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We used to have a substitute teacher in high school whose name was Mr. Luhrs. Mr. Luhrs would write "sub:Luhrs" on the board, take his seat, and then calmly explain to the class that they were to sit in their chair, be quiet, and work on their assignments in the class through the class period. He also mentioned that he was unafraid of writing discipline reports if someone felt this was asking too much. Mr. subLuhrs, as we all called him, would then reach down to his hearing aid, turn it off, and hide snoozing behind a newspaper for the rest of the period. Once the newspaper rose in front of his face, the following things happened:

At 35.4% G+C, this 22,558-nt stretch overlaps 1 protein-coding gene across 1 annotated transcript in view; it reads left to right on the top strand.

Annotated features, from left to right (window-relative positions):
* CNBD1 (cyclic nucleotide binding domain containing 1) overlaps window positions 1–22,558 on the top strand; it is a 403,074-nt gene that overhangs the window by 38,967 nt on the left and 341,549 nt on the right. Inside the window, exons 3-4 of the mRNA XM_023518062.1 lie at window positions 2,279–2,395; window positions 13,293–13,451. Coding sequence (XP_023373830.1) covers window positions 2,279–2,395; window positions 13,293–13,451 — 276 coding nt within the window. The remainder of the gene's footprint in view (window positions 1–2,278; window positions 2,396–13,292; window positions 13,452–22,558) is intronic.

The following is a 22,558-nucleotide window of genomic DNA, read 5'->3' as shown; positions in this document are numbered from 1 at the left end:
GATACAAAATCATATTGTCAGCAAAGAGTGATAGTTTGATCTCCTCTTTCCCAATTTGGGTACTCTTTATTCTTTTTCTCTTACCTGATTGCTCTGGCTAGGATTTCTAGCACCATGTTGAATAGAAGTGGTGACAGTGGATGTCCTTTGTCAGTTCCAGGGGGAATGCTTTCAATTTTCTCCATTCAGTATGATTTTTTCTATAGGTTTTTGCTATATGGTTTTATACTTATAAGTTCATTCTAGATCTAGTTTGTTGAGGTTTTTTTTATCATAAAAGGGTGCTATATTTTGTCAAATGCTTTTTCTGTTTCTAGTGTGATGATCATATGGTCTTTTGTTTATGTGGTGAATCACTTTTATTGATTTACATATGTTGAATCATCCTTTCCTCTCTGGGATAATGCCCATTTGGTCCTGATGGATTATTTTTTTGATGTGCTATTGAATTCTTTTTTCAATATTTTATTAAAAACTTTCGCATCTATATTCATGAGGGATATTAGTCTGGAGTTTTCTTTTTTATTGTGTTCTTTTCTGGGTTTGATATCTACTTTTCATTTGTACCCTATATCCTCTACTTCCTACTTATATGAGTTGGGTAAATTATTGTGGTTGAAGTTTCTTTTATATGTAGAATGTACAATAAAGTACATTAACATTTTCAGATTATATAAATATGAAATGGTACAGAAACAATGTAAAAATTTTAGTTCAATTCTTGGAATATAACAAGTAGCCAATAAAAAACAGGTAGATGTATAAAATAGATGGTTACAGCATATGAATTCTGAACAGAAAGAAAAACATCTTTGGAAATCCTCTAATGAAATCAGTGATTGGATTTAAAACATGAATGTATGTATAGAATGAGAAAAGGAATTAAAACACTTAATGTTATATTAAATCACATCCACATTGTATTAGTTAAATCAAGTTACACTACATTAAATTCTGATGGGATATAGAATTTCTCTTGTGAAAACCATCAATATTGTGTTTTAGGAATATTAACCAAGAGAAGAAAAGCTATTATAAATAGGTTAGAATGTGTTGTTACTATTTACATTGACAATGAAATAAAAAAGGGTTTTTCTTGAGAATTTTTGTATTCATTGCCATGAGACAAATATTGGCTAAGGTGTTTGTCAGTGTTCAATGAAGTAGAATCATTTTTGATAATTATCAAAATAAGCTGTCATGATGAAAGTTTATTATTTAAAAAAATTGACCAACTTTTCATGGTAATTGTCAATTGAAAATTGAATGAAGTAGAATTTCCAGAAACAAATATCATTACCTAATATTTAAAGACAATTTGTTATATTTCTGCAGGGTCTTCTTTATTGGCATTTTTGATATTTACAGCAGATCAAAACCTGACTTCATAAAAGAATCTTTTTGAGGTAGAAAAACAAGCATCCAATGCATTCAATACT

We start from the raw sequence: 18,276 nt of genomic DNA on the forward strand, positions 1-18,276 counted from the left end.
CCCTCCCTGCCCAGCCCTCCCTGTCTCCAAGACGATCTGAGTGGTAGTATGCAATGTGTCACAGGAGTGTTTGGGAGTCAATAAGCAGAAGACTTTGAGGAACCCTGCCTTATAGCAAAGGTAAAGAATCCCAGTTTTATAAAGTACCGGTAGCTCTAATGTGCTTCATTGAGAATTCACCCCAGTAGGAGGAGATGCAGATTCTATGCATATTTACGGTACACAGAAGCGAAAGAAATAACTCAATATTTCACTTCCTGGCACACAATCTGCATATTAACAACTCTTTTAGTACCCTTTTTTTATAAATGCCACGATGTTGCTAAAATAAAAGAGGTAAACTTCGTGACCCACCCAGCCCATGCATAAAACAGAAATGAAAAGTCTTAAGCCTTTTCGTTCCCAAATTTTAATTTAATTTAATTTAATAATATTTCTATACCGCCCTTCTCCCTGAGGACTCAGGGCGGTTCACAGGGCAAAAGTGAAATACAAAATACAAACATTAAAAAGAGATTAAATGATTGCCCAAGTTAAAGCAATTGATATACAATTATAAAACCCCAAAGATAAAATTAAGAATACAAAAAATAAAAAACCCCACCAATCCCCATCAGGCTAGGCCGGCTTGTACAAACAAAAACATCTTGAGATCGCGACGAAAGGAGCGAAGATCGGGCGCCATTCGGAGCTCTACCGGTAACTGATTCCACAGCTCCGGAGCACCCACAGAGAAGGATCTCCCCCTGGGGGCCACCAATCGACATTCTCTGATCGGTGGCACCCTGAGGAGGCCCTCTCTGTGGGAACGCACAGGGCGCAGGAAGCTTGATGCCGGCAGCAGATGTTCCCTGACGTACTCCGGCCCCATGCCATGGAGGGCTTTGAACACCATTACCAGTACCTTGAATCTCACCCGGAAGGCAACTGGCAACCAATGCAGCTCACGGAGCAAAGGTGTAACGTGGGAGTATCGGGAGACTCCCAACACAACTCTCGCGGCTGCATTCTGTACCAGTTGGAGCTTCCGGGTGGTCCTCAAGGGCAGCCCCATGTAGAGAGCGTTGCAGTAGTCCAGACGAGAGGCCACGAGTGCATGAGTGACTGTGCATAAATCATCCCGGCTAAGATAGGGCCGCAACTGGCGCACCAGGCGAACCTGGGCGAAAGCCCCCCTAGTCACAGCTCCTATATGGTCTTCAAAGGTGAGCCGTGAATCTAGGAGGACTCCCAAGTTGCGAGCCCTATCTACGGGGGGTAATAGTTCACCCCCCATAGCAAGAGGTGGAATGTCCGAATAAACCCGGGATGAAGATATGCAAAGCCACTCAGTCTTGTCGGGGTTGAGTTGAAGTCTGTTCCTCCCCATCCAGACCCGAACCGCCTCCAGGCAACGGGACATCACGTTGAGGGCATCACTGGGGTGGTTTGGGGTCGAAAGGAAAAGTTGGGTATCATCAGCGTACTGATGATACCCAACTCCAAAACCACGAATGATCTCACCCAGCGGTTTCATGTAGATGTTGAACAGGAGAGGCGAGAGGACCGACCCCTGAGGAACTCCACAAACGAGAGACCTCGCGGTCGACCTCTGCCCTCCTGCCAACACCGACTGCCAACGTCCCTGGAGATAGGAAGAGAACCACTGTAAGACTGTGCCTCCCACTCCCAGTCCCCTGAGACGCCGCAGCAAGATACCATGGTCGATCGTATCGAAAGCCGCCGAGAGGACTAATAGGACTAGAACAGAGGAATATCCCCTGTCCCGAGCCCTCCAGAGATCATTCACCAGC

1. A dice game broke out in the back, usually overseen by some black guy named 'Trell.
2. Two rednecks immediately began brawling in the corner.
3. Five students left the school completely, never to be seen again.
4. Someone would make out with the big-haired, acid wash-wearing girl we all referred to as "Roll-A-Ho," whose real name we've long since forgotten.

No, Orson did not attend Nuke 'Em High.

With the usual authority gone, order evaporated at the first opportunity. This might be what's happening at Wisconsin, where the old silverback Alvarez's retirement has brought the more "dynamic" types out of the woodwork to challenge the new order of Bret Bielema. First Booker Stanley got the boot; now fullback P.J. Hill brandishes a bat in a dispute in a dorm. Bielema should suspend him for overkill, since the fullback on a team should be able to take anyone on the team on in a fight, much less a paperweight undergrad down the hall in the dorm.

Pending the details, Wisconsin makes a strong appearance in the race for the Fulmer Cup.